In his new memoir, How I Got This Way, veteran TV host Regis Philbin engages the reader with chatty recollections of the people who have influenced him over the course of his career, including the 28 years he spent as the easy-going co-host of the popular morning program, Live with Regis and Kathie Lee followed by its subsequent incarnations, including Live with Regis and Kelly.
Each chapter is named for the person (Bill Cosby, Dean Martin, Howard Stern, Kathie Lee Gifford, Jerry Seinfeld, among others) who had an impact on his life. At the end, he gives pointers – with a bold-type headline, What I Took Away From It All – on the lessons he learned from them.
And so it happened – appropriately enough – that in an encounter with Mr. Philbin last week, when he was in Toronto on a whirlwind trip to promote his book, some lessons ensued.
And here they are. Regis Philbin: What I Took Away From It All.
Just because someone looks great for his age, don’t mention his age.
Mr. Philbin walks into the rooftop lounge of a downtown Toronto hotel just after noon, running a little late. He flew into town the night before and has been up since the crack of dawn to start a long day of back-to-back interviews, impromptu fan skirmishes and a store appearance. Tired? Not outwardly, anyway. He could have stepped straight from the pages of GQ magazine, a slim figure in a perfectly pressed, light grey wool suit, lavender shirt and purple tie; a live wire of energy and affability – flash of a bright smile, lively eyes, a firm handshake.
“You’re 80?” you say with a bit of dumbfounded surprise. He doesn’t look anything near it.
He shuts off his megawatt conviviality like a light. “That’s right,” he snaps.
He looks at you, without offering more.
So you say that people might assume that after 50 years as an award-winning host in the TV entertainment business, Mr. Philbin’s recent departure from Live may be an understandable desire to have a rest. “But it’s clearly not an age thing,” you add.
“You’re the one making something of the age thing,” he retorts. His light remains off.
There’s a difference between an interview subject being grumpy and faux grumpy. Trust that it’s the latter. It might just be his way of testing you.
Mr. Philbin soon relaxed and began an easy discussion about his decision to leave the show. "I’m proud of that show," he says, leaning back in his seat. “It was a success. And I’m glad I did it … It’s not about being bored, but it wasn’t going to change, and I thought that before I call it quits, I would like to try another facet of TV.
“Of course, everyone said you were forced out by ABC and so they want to know, ‘Did they make any attempt to keep you?’ ” he says. “Well, they did offer me a contract for the next three years, but I had made up my mind, and the contract wasn’t that appealing.”
It takes courage to leave a long-term success.
“Yes, it does!” he exclaims, megawattage fully restored. “And that’s why all those years thinking about signing for another three years, I said, ‘Yeah, I will.’ Because it’s scary out there. TV has changed. There’s a lot going on now, but maybe there’s something I haven’t really done, so I’m considering that now.” (He is reportedly contemplating a family talent competition show.)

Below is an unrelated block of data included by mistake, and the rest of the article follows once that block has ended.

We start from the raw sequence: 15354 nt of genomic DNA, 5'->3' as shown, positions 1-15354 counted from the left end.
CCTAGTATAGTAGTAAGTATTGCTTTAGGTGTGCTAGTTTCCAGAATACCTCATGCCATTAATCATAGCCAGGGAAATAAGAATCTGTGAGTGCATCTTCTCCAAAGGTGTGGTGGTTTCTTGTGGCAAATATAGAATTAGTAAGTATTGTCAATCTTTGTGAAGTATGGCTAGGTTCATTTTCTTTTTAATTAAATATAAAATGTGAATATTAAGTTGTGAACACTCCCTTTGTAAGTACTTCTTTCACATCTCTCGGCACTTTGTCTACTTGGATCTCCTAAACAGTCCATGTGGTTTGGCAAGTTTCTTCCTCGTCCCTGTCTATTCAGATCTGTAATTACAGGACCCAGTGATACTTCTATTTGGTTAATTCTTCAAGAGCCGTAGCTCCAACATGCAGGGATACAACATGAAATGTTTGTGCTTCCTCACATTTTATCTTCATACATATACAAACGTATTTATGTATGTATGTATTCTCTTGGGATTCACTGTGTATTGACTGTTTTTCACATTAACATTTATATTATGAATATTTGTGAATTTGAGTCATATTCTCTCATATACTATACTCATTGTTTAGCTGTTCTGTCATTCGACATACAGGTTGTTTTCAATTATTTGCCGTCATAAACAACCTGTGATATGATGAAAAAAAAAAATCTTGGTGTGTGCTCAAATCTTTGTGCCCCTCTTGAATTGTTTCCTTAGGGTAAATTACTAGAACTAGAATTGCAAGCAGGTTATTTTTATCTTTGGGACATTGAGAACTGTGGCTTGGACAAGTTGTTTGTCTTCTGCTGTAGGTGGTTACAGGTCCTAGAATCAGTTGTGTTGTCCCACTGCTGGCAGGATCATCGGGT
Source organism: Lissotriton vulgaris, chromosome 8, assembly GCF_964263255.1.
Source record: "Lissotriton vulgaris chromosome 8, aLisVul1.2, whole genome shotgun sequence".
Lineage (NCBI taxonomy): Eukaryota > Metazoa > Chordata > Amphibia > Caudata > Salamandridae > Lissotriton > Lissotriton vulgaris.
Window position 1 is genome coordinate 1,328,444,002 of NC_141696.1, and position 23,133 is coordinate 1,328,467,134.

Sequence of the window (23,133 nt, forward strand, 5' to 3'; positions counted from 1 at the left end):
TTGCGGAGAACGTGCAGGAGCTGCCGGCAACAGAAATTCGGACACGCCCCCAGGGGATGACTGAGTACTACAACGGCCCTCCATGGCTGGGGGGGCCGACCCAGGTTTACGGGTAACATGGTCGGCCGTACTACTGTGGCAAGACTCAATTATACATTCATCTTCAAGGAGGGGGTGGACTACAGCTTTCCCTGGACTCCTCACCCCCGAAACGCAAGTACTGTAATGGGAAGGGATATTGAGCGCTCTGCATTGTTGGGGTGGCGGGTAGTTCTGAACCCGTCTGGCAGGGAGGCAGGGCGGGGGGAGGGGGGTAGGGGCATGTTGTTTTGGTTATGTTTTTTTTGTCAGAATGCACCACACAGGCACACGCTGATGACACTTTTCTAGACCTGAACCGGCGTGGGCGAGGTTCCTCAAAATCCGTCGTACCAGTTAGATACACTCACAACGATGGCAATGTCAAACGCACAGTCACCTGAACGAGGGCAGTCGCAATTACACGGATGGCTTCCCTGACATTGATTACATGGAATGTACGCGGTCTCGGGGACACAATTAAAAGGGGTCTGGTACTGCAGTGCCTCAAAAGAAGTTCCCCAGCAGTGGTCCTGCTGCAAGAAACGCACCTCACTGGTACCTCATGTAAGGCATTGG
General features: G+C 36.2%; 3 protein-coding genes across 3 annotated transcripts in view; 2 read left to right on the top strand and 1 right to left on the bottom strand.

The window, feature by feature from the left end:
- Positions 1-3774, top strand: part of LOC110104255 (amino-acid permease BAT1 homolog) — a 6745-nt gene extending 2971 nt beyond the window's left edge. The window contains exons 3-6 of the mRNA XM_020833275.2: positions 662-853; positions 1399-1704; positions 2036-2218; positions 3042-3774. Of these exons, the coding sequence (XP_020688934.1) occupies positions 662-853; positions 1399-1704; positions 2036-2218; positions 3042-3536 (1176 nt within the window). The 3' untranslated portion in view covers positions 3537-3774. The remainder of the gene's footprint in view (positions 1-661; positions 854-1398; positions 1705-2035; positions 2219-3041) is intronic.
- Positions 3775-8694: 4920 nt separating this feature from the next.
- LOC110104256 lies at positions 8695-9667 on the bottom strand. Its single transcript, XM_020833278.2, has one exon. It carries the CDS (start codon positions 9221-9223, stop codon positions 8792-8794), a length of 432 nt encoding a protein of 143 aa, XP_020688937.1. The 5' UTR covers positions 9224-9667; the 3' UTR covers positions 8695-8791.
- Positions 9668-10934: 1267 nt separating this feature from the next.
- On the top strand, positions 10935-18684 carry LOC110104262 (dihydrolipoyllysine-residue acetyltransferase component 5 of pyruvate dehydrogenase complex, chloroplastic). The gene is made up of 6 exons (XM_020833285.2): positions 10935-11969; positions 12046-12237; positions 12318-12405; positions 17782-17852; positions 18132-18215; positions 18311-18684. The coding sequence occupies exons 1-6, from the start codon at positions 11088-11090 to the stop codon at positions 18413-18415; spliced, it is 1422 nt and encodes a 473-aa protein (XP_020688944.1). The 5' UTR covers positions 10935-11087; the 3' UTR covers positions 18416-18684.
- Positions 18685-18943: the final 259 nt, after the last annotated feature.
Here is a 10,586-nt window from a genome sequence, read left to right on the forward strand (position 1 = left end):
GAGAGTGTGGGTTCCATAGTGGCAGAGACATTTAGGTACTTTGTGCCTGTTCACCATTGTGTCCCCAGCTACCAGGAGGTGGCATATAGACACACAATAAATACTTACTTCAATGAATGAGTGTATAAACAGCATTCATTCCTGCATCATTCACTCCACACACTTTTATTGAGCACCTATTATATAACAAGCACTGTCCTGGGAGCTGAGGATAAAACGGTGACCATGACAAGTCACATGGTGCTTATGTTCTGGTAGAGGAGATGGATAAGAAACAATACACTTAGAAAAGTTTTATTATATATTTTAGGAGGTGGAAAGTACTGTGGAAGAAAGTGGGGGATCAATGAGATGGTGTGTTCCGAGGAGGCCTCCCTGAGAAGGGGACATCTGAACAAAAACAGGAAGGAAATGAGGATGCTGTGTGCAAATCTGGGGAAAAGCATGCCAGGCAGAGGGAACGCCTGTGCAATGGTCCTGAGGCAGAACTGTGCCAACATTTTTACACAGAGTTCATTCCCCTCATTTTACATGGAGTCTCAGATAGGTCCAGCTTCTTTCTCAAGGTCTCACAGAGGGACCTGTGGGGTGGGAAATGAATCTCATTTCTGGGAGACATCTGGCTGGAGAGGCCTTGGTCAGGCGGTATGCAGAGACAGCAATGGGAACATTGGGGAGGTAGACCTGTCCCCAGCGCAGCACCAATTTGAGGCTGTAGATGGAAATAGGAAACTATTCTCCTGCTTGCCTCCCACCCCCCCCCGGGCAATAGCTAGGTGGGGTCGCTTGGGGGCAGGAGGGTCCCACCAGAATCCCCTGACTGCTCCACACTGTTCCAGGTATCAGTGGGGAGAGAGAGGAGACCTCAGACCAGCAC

The success of the famous often comes down to having a knack for something – and being smart enough to stick with it once they’ve identified it.
“I had a feeling. I had an idea,” Mr. Philbin says about his on-air habit of talking about his daily adventures. He had seen Jack Paar’s spontaneous, chatty manner in the fifties on a morning show, a style that later made him the original king of late night on NBC’s The Tonight Show. Mr. Philbin emulated Mr. Paar, developed his own version of breezy delivery, and found his golden shtick. The only missteps in his career came when he wasn’t doing a talk show live. Pretaped spontaneity tanked.
He never talks with his co-host before they go on. And his preparation is simple. “Sometimes it was considering a lot of stuff that went on at home. You think twice about using it. Maybe the wife would get angry. So there were decisions that had to be made. But I wouldn’t share them with anyone else. I would just plunge ahead. The spontaneity thing gives more life, more excitement to a story than simply asking [your co-host] ‘What did you do?’ knowing full well what she did. That doesn’t excite her or you.”
Laugh when someone flies off the handle in an unpredictable way. It’s entertainment.
Sure, his life has had spells of unemployment, and there was a divorce from his first wife, mother of his two children. But mostly, Mr. Philbin is serving up vanilla ice cream. He doesn’t think of himself as famous. On his talk show, “you make [the guest]the star. It’s about them.” Hanging out with George Clooney on Lake Como is “a nice element.” His success is all about “luck and timing.” His adores his second wife, Joy. Jokingly, you wonder if life can all be so good.
“She wants an enemy!” Mr. Philbin announces to the entire room. “She wants dirt!”
He looks around at the restaurant patrons. Two tables to the left sit two old men. “Them!” he booms. “Maybe they’re enemies! Try them!” They look up, confused.
He turns to his public relations handlers. “She wants dirt!” he exclaims again, pointing his finger. They smile wanly, saying nothing. They had been the ones to say Mr. Philbin can sometimes be faux grumpy.
“What do you want from me?” he continues, faux something you hope, leaning forward with a grin that’s far too big, overblown wattage.
Interviews are strange and interesting things. No matter what, they always end with many thanks and a convivial handshake.